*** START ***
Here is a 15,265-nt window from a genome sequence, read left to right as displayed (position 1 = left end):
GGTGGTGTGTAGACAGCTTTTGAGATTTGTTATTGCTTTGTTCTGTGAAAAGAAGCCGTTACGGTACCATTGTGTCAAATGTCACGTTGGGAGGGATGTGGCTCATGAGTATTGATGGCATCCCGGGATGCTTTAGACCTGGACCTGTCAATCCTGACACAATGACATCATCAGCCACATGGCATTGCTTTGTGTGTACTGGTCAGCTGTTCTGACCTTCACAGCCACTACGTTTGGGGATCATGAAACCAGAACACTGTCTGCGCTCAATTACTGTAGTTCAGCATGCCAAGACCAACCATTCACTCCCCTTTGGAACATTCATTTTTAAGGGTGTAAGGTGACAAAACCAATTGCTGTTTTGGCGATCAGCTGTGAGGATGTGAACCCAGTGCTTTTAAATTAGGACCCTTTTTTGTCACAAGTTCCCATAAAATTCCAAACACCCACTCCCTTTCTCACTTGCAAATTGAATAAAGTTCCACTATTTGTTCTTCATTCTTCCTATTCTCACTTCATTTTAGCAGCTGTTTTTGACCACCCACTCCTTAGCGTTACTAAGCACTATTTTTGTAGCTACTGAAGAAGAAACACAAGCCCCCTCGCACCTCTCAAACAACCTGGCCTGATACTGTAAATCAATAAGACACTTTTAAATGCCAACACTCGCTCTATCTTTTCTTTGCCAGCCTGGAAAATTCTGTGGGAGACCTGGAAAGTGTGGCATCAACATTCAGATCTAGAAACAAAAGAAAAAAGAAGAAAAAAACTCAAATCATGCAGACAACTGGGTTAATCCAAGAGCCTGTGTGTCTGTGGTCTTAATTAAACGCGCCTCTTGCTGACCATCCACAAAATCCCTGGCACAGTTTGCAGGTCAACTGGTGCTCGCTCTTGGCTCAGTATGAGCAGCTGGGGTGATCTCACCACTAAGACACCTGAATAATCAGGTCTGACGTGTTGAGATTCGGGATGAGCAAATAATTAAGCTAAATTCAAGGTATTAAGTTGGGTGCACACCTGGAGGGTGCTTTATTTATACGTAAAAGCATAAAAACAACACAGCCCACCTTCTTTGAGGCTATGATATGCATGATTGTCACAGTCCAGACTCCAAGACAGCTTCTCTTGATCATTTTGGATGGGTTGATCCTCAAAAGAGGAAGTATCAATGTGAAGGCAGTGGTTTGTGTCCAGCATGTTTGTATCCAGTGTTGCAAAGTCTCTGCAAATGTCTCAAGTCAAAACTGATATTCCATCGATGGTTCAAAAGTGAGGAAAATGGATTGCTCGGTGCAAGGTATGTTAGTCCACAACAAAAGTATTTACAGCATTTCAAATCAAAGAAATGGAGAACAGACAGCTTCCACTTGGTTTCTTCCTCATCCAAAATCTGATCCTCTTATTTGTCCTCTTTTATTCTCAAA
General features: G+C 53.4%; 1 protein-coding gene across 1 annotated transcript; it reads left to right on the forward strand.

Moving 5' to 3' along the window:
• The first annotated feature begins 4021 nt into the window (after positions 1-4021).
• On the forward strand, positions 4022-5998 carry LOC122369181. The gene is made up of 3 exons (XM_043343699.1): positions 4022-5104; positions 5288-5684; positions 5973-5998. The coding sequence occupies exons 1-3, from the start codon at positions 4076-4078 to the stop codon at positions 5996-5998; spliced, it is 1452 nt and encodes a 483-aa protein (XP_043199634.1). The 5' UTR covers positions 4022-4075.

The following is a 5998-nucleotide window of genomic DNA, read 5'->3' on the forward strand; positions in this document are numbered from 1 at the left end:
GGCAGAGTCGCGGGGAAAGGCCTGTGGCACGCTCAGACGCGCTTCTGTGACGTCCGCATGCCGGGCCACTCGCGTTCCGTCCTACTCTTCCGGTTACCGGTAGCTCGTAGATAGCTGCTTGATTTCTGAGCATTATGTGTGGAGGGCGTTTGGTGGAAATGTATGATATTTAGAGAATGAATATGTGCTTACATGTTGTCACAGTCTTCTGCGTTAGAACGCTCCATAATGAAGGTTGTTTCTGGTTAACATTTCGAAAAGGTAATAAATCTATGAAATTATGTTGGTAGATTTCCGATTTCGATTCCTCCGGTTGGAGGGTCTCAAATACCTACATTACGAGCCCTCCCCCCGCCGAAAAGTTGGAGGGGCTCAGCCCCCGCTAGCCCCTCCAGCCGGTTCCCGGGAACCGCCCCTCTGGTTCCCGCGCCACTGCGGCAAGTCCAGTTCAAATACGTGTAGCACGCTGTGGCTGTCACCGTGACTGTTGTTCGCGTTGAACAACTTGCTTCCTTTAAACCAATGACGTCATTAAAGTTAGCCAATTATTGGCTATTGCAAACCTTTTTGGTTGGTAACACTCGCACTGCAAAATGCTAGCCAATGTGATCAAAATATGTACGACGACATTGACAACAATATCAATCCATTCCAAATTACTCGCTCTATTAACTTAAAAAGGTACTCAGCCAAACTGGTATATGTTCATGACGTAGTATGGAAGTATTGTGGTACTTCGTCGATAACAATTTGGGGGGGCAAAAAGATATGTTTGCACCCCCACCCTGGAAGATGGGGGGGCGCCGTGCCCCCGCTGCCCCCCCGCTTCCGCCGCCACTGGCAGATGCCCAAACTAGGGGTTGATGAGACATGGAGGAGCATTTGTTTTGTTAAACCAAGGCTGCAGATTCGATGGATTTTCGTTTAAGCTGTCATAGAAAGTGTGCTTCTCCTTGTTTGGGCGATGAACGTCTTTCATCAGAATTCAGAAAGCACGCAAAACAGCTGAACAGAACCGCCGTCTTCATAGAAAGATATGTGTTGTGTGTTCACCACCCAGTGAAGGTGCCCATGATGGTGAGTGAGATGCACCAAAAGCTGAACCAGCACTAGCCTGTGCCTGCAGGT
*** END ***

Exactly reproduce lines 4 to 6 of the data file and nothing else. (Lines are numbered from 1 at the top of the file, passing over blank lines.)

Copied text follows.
Moving 5' to 3' along the window:
• The first annotated feature begins 4021 nt into the window (after positions 1-4021).
• On the forward strand, positions 4022-5998 carry LOC122369181. The gene is made up of 3 exons (XM_043343699.1): positions 4022-5104; positions 5288-5684; positions 5973-5998. The coding sequence occupies exons 1-3, from the start codon at positions 4076-4078 to the stop codon at positions 5996-5998; spliced, it is 1452 nt and encodes a 483-aa protein (XP_043199634.1). The 5' UTR covers positions 4022-4075.